Have VC Firms Left E-Commerce at the Altar?

On the surface, a red-hot first quarter for venture capital spending appears to be good news for the e-commerce industry. But while venture capital firms pumped a record amount of money into Internet start-up firms during the first three months of 2000, established e-commerce companies picked up a much smaller percentage of the pie than in the recent past.

The new trend is a reminder that deep-pocketed, institutional investors are always looking for the next bellwether. After riding high on the first wave of business-to-consumer (B2C) sites, venture capitalists were the first to shift to business-to-business (B2B) sites. And now they are on the move again, taking their money with them.

With so many firms already in the e-commerce marketplace, the move toward supporting a new crop of businesses could hasten the impending dot-com shakeout by convincing even more investors to put their money elsewhere.

Growing Pie, Shrinking Slice

The National Venture Capital Association (NVCA) said on Monday that a record $22.7 billion (US$) was invested in Internet start-ups during the first quarter of 2000 — a 266 percent increase over 1999. The group also said that 85.2 percent of all the funding went to companies in the earliest stages of growth, including many in the fields of broadband and Web application services.

Meanwhile, a report from VentureOne says that while 80 percent of the capital went to Internet ventures in Q1, only 20 percent was raised by established firms. VentureOne also said that only five percent of the capital went to traditional e-commerce firms.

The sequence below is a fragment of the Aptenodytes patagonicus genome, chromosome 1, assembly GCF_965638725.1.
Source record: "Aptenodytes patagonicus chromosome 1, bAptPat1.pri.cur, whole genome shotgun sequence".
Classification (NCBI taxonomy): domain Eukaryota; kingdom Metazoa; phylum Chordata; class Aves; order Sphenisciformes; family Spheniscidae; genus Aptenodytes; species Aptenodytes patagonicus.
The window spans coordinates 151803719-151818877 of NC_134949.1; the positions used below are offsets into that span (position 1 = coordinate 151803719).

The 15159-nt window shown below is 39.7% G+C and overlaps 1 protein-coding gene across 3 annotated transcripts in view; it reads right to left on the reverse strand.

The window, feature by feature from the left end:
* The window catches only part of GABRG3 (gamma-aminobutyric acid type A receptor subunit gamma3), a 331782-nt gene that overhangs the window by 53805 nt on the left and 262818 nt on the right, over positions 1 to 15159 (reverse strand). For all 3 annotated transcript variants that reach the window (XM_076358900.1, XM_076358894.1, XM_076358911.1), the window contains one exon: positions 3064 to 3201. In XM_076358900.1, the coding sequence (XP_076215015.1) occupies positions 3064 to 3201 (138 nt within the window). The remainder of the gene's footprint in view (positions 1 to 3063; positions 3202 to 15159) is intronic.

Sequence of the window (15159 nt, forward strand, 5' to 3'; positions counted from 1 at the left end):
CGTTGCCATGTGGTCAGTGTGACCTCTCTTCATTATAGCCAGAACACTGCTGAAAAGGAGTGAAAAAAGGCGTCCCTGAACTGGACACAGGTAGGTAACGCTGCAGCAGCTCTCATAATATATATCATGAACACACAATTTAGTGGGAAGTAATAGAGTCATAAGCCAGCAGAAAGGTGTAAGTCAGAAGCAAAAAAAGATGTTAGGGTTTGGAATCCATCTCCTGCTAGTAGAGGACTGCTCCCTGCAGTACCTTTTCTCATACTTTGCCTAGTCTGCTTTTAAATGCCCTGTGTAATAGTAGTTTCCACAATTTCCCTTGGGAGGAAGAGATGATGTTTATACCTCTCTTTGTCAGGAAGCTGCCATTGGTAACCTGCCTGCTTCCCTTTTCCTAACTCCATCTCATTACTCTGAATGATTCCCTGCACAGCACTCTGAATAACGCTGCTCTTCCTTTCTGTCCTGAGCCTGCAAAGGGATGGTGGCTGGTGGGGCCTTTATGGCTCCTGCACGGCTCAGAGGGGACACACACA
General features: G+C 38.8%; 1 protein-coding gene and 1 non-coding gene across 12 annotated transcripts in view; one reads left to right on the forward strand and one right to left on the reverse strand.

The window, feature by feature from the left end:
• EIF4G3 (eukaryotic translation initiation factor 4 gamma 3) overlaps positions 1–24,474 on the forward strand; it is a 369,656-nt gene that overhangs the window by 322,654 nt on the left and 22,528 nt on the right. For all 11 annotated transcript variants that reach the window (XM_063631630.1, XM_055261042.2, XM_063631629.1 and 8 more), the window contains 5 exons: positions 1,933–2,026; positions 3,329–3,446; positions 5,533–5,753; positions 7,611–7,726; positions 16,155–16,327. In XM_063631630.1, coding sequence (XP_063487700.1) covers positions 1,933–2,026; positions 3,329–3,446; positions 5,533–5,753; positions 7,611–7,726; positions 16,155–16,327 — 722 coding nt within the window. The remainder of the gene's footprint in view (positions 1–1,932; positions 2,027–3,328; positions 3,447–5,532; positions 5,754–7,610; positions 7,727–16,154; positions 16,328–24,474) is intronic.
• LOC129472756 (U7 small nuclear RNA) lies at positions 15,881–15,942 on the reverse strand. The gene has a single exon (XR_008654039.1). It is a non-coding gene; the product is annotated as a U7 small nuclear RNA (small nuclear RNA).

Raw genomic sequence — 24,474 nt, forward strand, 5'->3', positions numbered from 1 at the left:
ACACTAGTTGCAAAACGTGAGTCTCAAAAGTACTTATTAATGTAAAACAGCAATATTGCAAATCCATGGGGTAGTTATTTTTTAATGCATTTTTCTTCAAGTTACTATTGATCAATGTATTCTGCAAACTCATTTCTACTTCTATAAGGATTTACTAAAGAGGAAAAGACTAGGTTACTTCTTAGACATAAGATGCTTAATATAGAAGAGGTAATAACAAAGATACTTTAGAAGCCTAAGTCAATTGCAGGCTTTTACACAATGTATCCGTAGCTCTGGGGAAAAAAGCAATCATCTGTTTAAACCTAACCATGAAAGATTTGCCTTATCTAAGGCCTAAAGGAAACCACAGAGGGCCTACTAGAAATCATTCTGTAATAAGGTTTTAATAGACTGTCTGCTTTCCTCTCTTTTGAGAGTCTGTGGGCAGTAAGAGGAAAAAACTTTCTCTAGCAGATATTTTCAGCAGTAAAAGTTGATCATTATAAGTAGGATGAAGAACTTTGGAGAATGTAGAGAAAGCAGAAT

A number of factors might explain the numbers. Some established companies have begun to see a steady revenue stream, reducing their reliance on investor capital. Others have already launched IPOs. And some of the new businesses have compelling business models and bright enough futures to lure some money their way.

Another factor is that smart investors spread their money out — some in companies close to going public, some in companies just getting their legs.

Romance, VC Style

Then there is what I call “the romantic take.” Venture capitalists have fallen out of love with the dot-coms who were the first objects of their affection. Perhaps they have not yet jilted them — but they are definitely feeling nervous.

After all, the market capitalization of many e-commerce firms has dropped dramatically, and the number of IPOs has plummeted in the wake of that turbulence. The NVCA says there were 75 venture-backed IPOs during the first quarter, down from 91 in the last quarter of 1999. Big names such as AltaVista are among those choosing to wait for calmer times.

An IPO is what all venture capitalists want, of course, but given the speed of the new economy, it is possible that by the time the stock market throws the IPO window wide open again, investors’ tastes will have changed. B2C and B2B stocks may no longer be the flavors of the month — they may not even be on the menu.

Whatever the underlying reasons, the ramifications of such a shift could be serious for e-commerce firms that have already raised and spent a good deal of their start-up money.

Last month, when Furniture.com announced it would delay its planned IPO, a spokesman said the company would be exploring private funding sources. A potential category leader such as Furniture.com might have a better shot than most at raising some capital — especially if the company can show it is close to turning a profit.

Faster Fall?

But for firms on less solid ground, stock offering dreams may be slipping away. Without private capital to fall back on, and with cash burn rates accelerating, shaky dot-coms will be forced to shut down or seek buyers. The final result has been predicted for months: Far fewer e-commerce companies.

The position of many venture capitalists is to sit tight. At a recent Boston, Massachusetts-area conference sponsored by PricewaterhouseCoopers, panelists banged the “stay-the-course” drum over and over.

“Good e-commerce business will continue to prosper,” said Todd Dagres, general partner at Battery Ventures, a Boston-area firm. “It’s just getting started.”

Still, the decision of some venture capitalists to shift their resources to a new crop of businesses has to reverberate across the e-commerce world. The question is: How loud will the echoes be?

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